Adam Byatt, named as ‘one of the great talents of London’ by Phil Howard, chef at the Square, is exclusively available to to Create’s private and corporate clients. We caught up with him to find out what inspires him and, most importantly, his favourite dishes!
Where does your inspiration come from in the kitchen?
When you choose to cook by the seasons you can’t help but be inspired by great British produce that has a short window. This almost dictates the menu for us but ultimately we cook for our guest’s pleasure and allowing impeccable ingredients to shine is what makes them happy.
I dine out a lot, I read a lot and I immerse myself with food so when looking for new ingredients or ideas it’s this back catalogue that generally provides the spark.
What’s your very favourite dish to cook?
There is no doubt in my mind that cooking a non-prime price of meat slowly for several hours provides the perfect mechanism to create layers and depth of flavour. There are many processes that can all add to the greatness of a simple piece of meat. One of which is the waiting process which is important when taking an oxtail, shin of beef or a pork belly to its optimal eating point. Cooking such as this gives me the greatest pleasure because we are able to spend three days making a dish ready for eating and we are able to provide our guests with dishes they are unlikely to comfortably cook at home.
What’s the most unusual/rare ingredient you like to cook with?
I’m a fan of the lesser used cuts such as monkfish cheeks, chicken oysters, cod tongues and sweetbreads but mainly because they offer up a whole new flavour and texture profile rarely experienced from that animal.
However, with everything so readily available and accessible now it is probably the quality of ingredients that we are able to source that makes cooking joyful. We have over 45 suppliers of food items at Trinity and work with individuals who specialise in single artisan produce that simply are not made in quantities that would satisfy a supermarket. It’s the quality of these ingredients that are the rarity in my book.
Who’s been your favourite guest at your Clapham restaurant, Trinity?
The ones that have visited us over 50 times, to which there are now many. It’s these regular guests and our constant desire to exceed their expectations that keeps our business striving forward.
We have seen a great number of celebrities, a splashing of royalty and enough food critics to last a lifetime, all nice to cook for of course but it’s our local regulars that remind me why cooking in a great local neighbourhood restaurant is what makes me tick.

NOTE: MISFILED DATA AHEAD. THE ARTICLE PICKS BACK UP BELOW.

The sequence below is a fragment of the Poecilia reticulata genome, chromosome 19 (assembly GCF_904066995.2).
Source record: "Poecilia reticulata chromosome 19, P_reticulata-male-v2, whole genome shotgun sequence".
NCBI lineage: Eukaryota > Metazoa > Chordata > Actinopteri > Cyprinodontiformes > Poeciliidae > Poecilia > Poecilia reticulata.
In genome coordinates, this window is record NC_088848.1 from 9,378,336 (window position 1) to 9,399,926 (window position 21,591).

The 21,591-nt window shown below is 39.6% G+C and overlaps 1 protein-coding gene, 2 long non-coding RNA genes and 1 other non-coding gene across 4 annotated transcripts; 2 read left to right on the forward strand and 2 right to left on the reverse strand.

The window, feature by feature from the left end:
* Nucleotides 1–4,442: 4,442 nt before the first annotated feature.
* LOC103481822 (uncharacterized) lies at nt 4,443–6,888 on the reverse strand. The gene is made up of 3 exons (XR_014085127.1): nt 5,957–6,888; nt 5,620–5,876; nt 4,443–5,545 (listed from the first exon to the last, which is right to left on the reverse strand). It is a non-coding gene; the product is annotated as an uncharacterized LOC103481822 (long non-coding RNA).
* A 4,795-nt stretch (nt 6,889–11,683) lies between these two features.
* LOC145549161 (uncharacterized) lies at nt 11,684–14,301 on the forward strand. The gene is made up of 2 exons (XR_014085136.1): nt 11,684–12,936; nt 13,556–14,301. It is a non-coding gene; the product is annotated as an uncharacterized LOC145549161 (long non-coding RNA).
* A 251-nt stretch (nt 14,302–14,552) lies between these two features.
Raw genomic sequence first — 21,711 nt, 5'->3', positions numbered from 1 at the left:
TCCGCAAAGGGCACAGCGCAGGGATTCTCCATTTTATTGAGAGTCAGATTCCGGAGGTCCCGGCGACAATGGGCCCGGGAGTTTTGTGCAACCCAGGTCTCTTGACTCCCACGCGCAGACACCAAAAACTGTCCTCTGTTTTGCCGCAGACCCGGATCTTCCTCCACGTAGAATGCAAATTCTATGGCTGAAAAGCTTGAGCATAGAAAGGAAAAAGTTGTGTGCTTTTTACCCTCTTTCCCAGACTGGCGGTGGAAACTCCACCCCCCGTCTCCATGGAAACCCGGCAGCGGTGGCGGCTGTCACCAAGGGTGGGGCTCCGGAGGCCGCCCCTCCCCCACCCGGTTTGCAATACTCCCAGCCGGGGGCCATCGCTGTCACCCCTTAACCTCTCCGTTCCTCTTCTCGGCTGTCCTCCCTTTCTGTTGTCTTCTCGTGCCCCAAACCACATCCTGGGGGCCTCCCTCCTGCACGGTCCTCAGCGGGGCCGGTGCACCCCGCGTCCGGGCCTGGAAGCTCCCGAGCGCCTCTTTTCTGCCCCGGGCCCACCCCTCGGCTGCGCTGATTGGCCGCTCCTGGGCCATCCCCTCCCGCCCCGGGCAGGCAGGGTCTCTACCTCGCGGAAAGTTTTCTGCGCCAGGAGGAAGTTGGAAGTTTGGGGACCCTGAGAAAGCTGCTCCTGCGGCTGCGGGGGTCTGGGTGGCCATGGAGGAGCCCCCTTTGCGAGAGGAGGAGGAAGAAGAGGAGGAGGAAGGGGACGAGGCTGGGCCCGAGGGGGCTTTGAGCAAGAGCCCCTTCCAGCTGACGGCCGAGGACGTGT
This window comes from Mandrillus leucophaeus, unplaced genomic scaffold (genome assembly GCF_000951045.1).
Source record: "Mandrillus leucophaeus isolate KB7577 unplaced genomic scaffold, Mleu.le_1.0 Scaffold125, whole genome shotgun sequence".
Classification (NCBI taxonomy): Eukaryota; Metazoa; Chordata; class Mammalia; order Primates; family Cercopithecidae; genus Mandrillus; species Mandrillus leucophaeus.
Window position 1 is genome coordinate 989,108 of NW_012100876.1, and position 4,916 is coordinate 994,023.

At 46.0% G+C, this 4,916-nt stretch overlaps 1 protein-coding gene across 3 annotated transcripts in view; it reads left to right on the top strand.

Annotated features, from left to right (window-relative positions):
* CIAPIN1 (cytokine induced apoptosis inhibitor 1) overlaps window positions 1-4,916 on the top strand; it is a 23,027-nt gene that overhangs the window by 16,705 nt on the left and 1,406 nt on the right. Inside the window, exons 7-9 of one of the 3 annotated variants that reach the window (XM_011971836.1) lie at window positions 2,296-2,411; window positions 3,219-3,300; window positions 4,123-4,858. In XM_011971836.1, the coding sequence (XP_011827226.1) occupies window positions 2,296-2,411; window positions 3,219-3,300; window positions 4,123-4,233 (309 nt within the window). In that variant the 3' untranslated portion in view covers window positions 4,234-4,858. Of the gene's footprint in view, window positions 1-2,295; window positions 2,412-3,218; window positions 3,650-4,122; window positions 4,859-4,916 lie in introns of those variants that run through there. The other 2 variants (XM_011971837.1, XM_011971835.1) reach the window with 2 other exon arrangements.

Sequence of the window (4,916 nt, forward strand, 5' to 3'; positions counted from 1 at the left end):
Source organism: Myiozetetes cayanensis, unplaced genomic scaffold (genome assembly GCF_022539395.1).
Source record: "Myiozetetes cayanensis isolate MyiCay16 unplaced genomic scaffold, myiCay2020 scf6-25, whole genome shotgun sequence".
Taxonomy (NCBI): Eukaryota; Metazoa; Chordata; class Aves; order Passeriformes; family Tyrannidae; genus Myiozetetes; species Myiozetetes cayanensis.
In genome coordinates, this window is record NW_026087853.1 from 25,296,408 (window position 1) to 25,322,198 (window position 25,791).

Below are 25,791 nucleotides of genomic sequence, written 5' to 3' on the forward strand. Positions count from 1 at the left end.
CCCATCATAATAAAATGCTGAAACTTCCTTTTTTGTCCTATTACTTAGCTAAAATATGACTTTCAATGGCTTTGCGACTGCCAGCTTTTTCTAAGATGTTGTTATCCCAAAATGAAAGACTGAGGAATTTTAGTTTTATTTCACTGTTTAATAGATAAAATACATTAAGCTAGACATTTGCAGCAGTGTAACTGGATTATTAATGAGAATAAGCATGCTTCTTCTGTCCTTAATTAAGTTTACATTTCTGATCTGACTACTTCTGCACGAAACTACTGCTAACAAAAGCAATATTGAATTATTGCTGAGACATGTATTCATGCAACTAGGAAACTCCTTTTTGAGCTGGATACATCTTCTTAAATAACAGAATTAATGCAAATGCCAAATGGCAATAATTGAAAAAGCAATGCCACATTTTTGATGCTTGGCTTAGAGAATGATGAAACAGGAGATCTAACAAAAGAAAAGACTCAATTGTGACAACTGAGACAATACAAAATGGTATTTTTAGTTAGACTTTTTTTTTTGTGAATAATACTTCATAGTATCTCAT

What has been your best experience since being in partnership with Create?
We have worked closely to morph my philosophy with Create’s exemplary standards and attention to detail. This is what has made our partnership work and achieved great results at some amazing events.
Cooking the seven course dinner at the Royal Academy was amazing to be part of. Cooking in such an iconic building was a real honour for me.
Which chefs have most inspired you?
Chefs don’t make naturally good business men and women, we simply have too much generosity of sprint and our nature is to give and please. So any chef that runs a privately owned establishment with happy staff, satisfied guests and a healthy balance sheet deserves all the recognition they can get.
For food and consistency it would have to be Phil Howard, a great friend, an inspiration and undoubtedly one of the best natural cooks in this country. There is an incredible new generation of talented cooks coming through now, that are paving the way with food such as Isaac at The Clove Club, James Knappet and James Lowe, it’s wonderful to see their approach to food and dining.
If you lived anywhere else other than London, where would it be?
I’m pretty sure I could have loved living in NYC but that was pre children, my wife and I love the place. HK ticks a lot of boxes for me and I would love the opportunity to take my kids there and live for a couple of years. But in reality I live in Wandsworth where there is a wonderful community, open spaces, great restaurants and schools and I really can’t see us living anywhere else right now. Until I ditch everything and move to isolation in the country and become a hippy that is.
You cook a lot with your children, what is the most important thing you have taught them?
My son Jack and I love to forage, hunt and fish. I use every opportunity to teach him about the joys of following food from river, ocean and pasture to plate and connecting with the ingredients and their source.
These are life lessons that I hope will stay with them forever, I guess it’s the one thing I know I could impart in them well… Whatever my kids end up doing I only care that they are confident adults and have a great palate!
Lastly, which kitchen is the most high pressured environment to impress in, Master chef, Saturday Kitchen or the Great British Menu?
Without doubt the Great British Menu. You are absolutely alone and cook everything for yourself. There is a lot of pressure in that kitchen but the food that comes out can be amazing.
I was very disappointed not to have gone further in last year’s GBM with what I know was a great menu of delicious food but you know what they say – don’t believe everything you see on telly!
Speak to the Create team to discuss having Adam’s menus and presence at your tasting and event.